it comes to software, Silicon Valley understands the threat of
monocultures. If 100 percent of computers run the same code and
malware authors discover an exploit, 100 percent of computers will be
vulnerable to the same attack. Fortunately, the way to reduce such
risks is straightforward: Increase diversity.
this insight seems limited to software. Technology executives have yet
to fully recognize the risks posed by the potent political
monocultures forming inside their own companies.
reached the point where many tech employees in the San Francisco Bay
Area who happen to be libertarian or conservative feel compelled to
keep their views secret. Others, open about their opinions, report
that they've suffered career setbacks for being insufficiently
progressive, even as their outspoken left-of-center colleagues who
spent 2016 sporting "I'm With Her" hats have not.
some self-identified liberals are dismayed at what they view as a
toxic monoculture. Tim Ferriss, a startup advisor and investor, moved
to Austin after living for 17 years in San Francisco. "Silicon Valley
also has an insidious infection that is spreading—a peculiar form of
McCarthyism masquerading as liberal open-mindedness," he posted on
Reddit in November. "I'm as socially liberal as you get, and I find it
climate is unhealthy for employers as well. Companies such as
Facebook, Twitter, Google, and Apple are increasingly likely to miss
opportunities to develop products that can appeal to the half of the
nation that cares little for left-of-center politics.
created market opportunities for substitute services, from Gab.ai (a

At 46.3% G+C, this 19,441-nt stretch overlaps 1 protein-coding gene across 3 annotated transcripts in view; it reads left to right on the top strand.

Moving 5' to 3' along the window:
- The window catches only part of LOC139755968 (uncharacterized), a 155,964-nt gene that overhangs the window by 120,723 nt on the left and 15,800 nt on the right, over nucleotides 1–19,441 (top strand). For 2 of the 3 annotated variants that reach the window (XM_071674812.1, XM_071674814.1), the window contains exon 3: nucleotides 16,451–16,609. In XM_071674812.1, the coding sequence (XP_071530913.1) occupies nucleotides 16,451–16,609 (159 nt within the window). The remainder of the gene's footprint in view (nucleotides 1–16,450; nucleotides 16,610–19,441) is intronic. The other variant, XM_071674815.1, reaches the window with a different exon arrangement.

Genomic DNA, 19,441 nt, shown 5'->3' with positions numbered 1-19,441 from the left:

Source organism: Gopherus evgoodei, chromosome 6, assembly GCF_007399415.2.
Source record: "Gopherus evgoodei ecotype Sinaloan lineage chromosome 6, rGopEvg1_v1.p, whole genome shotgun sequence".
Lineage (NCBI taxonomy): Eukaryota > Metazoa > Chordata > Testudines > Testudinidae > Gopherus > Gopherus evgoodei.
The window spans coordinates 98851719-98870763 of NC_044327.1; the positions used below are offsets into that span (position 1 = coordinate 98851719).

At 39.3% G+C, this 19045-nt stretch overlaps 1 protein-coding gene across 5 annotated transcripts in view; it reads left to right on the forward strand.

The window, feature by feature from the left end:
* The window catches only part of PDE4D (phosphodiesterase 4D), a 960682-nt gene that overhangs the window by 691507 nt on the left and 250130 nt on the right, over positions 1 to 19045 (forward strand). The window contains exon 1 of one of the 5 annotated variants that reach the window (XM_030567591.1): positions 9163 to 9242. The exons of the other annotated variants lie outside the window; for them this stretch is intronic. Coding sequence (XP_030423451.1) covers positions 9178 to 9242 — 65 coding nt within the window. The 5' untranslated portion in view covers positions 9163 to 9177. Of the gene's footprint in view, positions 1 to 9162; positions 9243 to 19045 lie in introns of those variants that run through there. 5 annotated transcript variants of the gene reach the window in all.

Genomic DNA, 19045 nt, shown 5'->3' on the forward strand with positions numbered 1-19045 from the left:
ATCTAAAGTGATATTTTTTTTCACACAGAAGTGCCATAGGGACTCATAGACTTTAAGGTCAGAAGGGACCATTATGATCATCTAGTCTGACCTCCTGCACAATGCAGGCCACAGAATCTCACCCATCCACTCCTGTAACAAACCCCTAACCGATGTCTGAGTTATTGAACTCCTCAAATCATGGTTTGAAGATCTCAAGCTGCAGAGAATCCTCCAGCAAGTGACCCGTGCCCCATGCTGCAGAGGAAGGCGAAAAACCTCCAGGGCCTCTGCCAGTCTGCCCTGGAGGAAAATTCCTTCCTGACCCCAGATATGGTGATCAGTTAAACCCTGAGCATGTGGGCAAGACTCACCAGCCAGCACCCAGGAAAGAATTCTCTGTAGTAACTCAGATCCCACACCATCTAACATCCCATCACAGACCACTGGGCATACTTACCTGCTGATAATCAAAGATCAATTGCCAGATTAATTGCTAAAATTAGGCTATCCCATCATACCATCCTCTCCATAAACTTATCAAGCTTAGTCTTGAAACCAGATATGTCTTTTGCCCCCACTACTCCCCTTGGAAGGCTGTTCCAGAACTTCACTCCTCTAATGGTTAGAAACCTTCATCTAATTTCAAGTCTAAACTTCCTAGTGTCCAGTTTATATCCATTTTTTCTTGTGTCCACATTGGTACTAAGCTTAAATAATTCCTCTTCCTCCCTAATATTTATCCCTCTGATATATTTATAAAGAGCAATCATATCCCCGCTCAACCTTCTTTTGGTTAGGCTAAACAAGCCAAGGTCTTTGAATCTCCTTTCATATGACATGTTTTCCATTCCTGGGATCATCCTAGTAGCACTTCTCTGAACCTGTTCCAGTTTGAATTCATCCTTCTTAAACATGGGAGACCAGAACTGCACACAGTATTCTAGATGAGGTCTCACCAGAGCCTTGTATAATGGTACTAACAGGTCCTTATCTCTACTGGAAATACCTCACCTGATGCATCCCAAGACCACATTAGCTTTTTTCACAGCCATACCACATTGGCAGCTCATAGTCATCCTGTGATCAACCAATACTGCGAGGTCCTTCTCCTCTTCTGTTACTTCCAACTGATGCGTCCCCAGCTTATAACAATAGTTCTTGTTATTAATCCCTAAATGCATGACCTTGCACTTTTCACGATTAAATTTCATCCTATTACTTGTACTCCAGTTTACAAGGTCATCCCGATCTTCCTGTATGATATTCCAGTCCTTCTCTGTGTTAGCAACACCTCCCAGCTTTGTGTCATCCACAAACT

Twitter alternative) to Brave (a web browser), from InfoGalactic (akin
to Wikipedia) to Voat.co (a chat board site much like Reddit)—each of
which advertises itself as committed to protecting free speech,
privacy, and a diversity of viewpoints. D.tube, a decentralized video
sharing site, boasts that, unlike YouTube, it is "not able to censor
videos" due to built-in technological constraints.
CEOs of billion-dollar companies who are famously paranoid about
competition from upstarts, this is a remarkable unforced error.
(Google employees are well aware that they occupy a campus owned by
Silicon Graphics before its bankruptcy, while Facebook's headquarters
used to be Sun Microsystems'. Mark Zuckerberg kept the old Sun sign
around to remind employees of what their fate could be.)
current climate means that tech companies are likely to miss out on
good workers who don't quite fit in. The brilliant nonconformists who
helped to create the computing and internet industries—and launched
the Burning Man festival along the way—would likely fail an initial
human resources résumé screen today. Yet Silicon Valley has thrived in